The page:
Minor tranquillisers are absorbed into the bloodstream and affect the central nervous system. They are depressants because they slow down physical, mental and emotional responses. Most tranquillisers are based on benzodiazepine or, more rarely, barbiturates. The most common benzodiazepine tranquillisers are diazepam, known as Valium or Ducene; oxazepam, known as Serepax; nitrazepam, known as Mogadon; tempazepam, known as Normison; flunitrazepam, known as Rohypnol; and clonazepam known as Rivotril.
Forms and Appearance
Most tranquillisers are seen in capsule or tablet form in a variety of shapes, sizes and colours. They have a number of different brand names, which are the same drug made by different companies.
Medical and Other Uses
Minor tranquillisers are usually prescribed for anxiety or sleep problems. They can be used to treat panic disorders and muscle spasms. Minor tranquillisers only treat the symptoms of anxiety and insomnia. They do not treat the cause of these symptoms. Only doctors can prescribe minor tranquillisers as they are restricted substances under the NSW Poisons Act.
Combining minor tranquillisers with alcohol, pain killers and anti-histamines like cough, cold and allergy medications can result in unconsciousness and failure to breathe.
Methods of Use
Benzodiazepine is usually taken orally, as tablets, capsules or a liquid. Sometimes it is injected.
Effects of Use
Common short-term effects, when used as prescribed include relief from symptoms of anxiety, depression and insomnia. In higher doses, the user will have feelings of euphoria and dreaminess, and will have no feelings of worry, fear, hunger or cold.
When used in higher doses, effects include lethargy, irritability, violent mood swings, aggression, nausea, loss of sexual interest, and increased appetite and weight.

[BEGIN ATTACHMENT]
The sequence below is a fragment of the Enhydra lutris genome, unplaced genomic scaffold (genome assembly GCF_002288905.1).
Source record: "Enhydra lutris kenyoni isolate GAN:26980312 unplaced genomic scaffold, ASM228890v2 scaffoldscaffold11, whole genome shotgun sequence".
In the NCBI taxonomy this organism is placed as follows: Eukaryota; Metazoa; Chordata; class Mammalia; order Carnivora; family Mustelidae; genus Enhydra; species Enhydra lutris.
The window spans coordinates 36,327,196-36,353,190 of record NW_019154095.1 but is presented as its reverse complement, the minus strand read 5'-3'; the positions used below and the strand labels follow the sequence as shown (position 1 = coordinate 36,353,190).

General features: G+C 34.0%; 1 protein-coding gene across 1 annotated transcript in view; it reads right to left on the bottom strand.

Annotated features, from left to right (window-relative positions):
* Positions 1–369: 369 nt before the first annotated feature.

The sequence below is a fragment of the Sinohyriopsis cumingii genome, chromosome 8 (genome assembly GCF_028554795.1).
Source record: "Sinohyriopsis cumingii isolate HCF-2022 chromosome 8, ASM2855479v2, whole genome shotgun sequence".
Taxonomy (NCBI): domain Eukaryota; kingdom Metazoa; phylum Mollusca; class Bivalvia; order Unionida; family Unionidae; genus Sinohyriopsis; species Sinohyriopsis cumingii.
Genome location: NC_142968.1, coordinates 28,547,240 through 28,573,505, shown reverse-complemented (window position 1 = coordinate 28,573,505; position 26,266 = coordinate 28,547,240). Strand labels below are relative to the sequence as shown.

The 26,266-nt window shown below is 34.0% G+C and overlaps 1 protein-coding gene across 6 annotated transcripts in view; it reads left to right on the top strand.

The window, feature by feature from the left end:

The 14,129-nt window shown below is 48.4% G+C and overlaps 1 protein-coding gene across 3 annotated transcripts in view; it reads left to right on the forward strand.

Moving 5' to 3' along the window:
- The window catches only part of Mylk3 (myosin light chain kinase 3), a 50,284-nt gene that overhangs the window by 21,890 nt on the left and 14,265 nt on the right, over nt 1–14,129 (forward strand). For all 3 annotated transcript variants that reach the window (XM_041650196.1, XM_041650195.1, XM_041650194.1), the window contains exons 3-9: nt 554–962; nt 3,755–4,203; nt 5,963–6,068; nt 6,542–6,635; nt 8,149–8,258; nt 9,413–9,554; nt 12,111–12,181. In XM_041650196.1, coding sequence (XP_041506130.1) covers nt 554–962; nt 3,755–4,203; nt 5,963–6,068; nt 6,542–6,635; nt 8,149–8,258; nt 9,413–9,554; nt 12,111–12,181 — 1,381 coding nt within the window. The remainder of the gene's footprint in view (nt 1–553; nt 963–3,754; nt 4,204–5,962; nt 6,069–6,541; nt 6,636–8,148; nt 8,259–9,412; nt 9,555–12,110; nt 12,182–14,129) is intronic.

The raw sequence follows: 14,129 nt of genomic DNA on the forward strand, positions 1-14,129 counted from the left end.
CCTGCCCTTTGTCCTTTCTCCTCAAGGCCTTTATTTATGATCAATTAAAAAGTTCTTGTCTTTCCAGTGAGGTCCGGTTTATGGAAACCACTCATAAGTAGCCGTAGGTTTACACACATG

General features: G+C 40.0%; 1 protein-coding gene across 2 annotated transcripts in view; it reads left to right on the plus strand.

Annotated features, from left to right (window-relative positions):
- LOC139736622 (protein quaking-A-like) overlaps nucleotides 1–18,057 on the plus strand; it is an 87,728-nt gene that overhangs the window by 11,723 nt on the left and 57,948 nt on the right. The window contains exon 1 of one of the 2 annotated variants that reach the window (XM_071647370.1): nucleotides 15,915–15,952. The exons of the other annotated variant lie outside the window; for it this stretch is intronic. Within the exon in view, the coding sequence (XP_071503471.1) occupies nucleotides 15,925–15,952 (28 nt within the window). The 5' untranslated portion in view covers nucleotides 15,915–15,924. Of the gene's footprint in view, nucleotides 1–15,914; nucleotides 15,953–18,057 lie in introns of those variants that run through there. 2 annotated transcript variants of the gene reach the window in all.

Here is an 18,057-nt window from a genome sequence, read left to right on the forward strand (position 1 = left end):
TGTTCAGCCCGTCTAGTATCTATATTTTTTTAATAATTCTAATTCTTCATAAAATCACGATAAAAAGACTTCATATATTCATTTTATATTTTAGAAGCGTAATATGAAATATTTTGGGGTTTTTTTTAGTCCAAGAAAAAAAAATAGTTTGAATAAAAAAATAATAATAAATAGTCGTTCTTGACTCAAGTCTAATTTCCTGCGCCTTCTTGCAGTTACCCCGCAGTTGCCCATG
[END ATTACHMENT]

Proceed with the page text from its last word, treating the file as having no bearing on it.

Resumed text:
Illegal use, possession or supply of minor tranquillisers carries a fine of up to $2,000 and/or 2 years imprisonment.
Tolerance and Dependence
Tolerance develops very quickly with continues use. With sleeping tablets, this can happen in 3 nights.
Dependence occurs in 4 to 6 weeks.
Withdrawal occurs when a person stops using minor tranquillisers or severely cuts down their dose. Symptoms can include sleeping problems; tension; muscle pain; pain attacks and depression. If someone has been regularly using minor tranquillisers for more than 2 or 3 weeks, they should not stop suddenly. They should be discontinued gradually over a period of months under the supervision of a doctor, pharmacist or health worker. Some people find that massage, relaxation techniques and stress management help during withdrawal. If possible, withdrawal should begin when there is some degree of stability in a person’s life.
Overdose of minor tranquillisers can cause convulsions, breathing problems, coma and death.
The blue 1mg Ativan tablet is shown to the left of a number of medicinal preparations produced by other manufacturers under the non-proprietary or generic title of lorazepam
The yellow 2.5mg Ativan tablet is shown to the left of a sample of non-proprietary lorazepam preparations produced by other manufacturers
A sample of the medicinal preparations produced by manufacturers under the non-proprietary title oxazepam
Librium tablets and capsules of 5mg strength. Librium contains the drug chlordiazepoxide
Tenuate Dospan tablets also contain the drug diethylpropion. Because of their potential for misuse, they have been brought within the control of the Misuse of Drugs Act
Duromine contains the drug phentermine in two strengths, 15mg and 30mg
Ionamin also contains the drug phentermine in two strengths, 15mg and 30mg
Teronac contains the drug mazindol in a white tablet of 2mg strength
Adifax contains 15mg of the drug dexfenfluramine hydrochloride
Ponderax capsule each containing 60mg of fenfluramine hydrochloride, a drug related to amphetamine